Thank you, Lisa. Gleason, Scott Gordon/ Mastery, Universal, Nutter, the SRC, etc. all work for the same cabal that wants to privatize - and increasingly "profitize" - education. Obama's education agenda is no different. Well worth the read - "Empty Promises in Obama's Mis-Education Agenda"
Submitted by Anonymous (not verified) on February 14, 2013 11:27 am
I've been saying this about the Obama administration's stance for a few years now. BO is an avid charter school advocate and for people to claim that charter schools are public schools is misleading. If your school is run privately through a private enterprise with MY money, I have something to say about it as should every other citizen. privatize or privatise (ˈpraɪvɪˌtaɪz) ( tr ) to transfer (the production of goods or services) from the public sector of an economy into private ownership and operation
Submitted by Anonymous (not verified) on February 14, 2013 6:38 am The PSP holds no public meetings. The Great Schools Compact Committee, which makes certain that the wishes of Bill Gates are carried out here--closing schools, more charters, etc.--holds no public meetings. I have attended meetings at RFA. They gave a major presentation last year on Promise and Renaissance Academies. It was open to the public. Lisa Haver
Submitted by Rich Migliore (not verified) on February 14, 2013 9:44 am
Hi Lisa, Ken and Helen. As usual, you are right on the mark with your posts. I was so appalled at Mark Gleason's speech before city council. His audacity is shocking and what is happening is becoming increasingly alarming. His speech was so dishonest and self serving that it, quite frankly, turned my stomach. The man totally lacks any credibility at all. What is so alarming is that what is happening is an "assault on democracy itself." I have spoken quite often that we need to think deeply about what is happening because of its implications to our common values of democracy. What we have happening here is that a "shadow governance body" has been set up which is making decisions behind closed doors which are being imposed upon the People of Philadelphia. They are not chosen by the "General Electorate." Nor are they appointed by a "public official" who was elected by the "General Electorate." What is worse, as Lisa has often noted, is that the Pennsylvania Sunshine Act is constantly being circumvented. The Sunshine Act embodies crucial constitutional protections made mandatory upon states by the 14th Amendment to the U.S. Constitution. One of those is open meetings. Another is the "due process right" to participate in the governance and decision-making processes of our public schools. Those rights, and other constitutional rights, are being eroded from the students, parents, teachers and citizenry of Philadelphia. When public schools are privatized, the public loses basic rights. For a preliminary and basic understanding of those issues, I suggest that you read this article: My question for everyone is: Do we want to continue down a course which takes rights away from the very people who have fought so hard to attain those rights?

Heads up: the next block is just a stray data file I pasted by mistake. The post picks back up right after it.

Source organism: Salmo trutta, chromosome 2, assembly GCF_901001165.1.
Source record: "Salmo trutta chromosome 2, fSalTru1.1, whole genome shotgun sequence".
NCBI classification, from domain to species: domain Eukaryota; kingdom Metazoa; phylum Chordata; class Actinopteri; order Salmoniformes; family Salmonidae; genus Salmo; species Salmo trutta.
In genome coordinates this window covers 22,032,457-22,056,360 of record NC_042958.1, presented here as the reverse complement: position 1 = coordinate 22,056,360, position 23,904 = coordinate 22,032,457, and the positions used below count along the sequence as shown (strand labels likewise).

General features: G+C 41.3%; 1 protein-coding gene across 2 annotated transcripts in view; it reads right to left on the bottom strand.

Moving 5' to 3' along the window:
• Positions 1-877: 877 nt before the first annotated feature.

Submitted by Anonymous (not verified) on February 14, 2013 10:37 pm
To see what PSP plans to do next, check out the ad placed on Philadelphia's Craig's List, in the education section. PSP's tentacles are spreading. They're partnering with TNTP (The New Teacher Project) to train principals for the Philadelphia Pathway to Leadership in Urban Schools (PLUS) program. Any thoughts about who may have given the PSP/TNTP a reason to feel that the District is open to receiving their indoctrinated recruits? Keep digging...
Submitted by Anonymous (not verified) on February 15, 2013 2:22 am
An announcement was sent from "Great Schools." Applicants will train "on the job" next year as administrators. This is the TFA model for so-called "leadership." We have enough incompetent administrators already - we don't need more with a narrow political agenda and a "Mastery" indoctrination.